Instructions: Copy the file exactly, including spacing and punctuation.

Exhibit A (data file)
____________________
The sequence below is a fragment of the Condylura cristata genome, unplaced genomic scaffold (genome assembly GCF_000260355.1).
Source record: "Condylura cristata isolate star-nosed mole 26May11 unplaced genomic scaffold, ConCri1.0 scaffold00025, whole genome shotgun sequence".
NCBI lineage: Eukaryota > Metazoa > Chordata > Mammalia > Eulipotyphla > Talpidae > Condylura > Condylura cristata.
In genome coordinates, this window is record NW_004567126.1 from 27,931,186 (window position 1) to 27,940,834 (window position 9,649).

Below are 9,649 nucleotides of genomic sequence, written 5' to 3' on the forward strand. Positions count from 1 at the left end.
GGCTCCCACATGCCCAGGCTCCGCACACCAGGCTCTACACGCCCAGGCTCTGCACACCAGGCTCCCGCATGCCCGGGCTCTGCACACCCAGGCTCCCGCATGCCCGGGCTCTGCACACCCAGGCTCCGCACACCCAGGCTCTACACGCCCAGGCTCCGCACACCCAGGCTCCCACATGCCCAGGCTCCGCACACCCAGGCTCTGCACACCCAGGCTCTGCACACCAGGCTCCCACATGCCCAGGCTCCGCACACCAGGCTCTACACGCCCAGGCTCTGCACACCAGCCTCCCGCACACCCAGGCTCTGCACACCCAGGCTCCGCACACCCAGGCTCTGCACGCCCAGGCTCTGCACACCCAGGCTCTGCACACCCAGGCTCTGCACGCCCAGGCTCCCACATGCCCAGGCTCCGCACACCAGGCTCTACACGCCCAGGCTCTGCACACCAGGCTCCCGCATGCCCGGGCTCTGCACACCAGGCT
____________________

The sequence below is a fragment of the Condylura cristata genome, unplaced genomic scaffold (genome assembly GCF_000260355.1).
Source record: "Condylura cristata isolate star-nosed mole 26May11 unplaced genomic scaffold, ConCri1.0 scaffold00025, whole genome shotgun sequence".
NCBI lineage: Eukaryota > Metazoa > Chordata > Mammalia > Eulipotyphla > Talpidae > Condylura > Condylura cristata.
In genome coordinates, this window is record NW_004567126.1 from 27,931,186 (window position 1) to 27,940,834 (window position 9,649).

Below are 9,649 nucleotides of genomic sequence, written 5' to 3' on the forward strand. Positions count from 1 at the left end.
GGCTCCCACATGCCCAGGCTCCGCACACCAGGCTCTACACGCCCAGGCTCTGCACACCAGGCTCCCGCATGCCCGGGCTCTGCACACCCAGGCTCCCGCATGCCCGGGCTCTGCACACCCAGGCTCCGCACACCCAGGCTCTACACGCCCAGGCTCCGCACACCCAGGCTCCCACATGCCCAGGCTCCGCACACCCAGGCTCTGCACACCCAGGCTCTGCACACCAGGCTCCCACATGCCCAGGCTCCGCACACCAGGCTCTACACGCCCAGGCTCTGCACACCAGCCTCCCGCACACCCAGGCTCTGCACACCCAGGCTCCGCACACCCAGGCTCTGCACGCCCAGGCTCTGCACACCCAGGCTCTGCACACCCAGGCTCTGCACGCCCAGGCTCCCACATGCCCAGGCTCCGCACACCAGGCTCTACACGCCCAGGCTCTGCACACCAGGCTCCCGCATGCCCGGGCTCTGCACACCAGGCT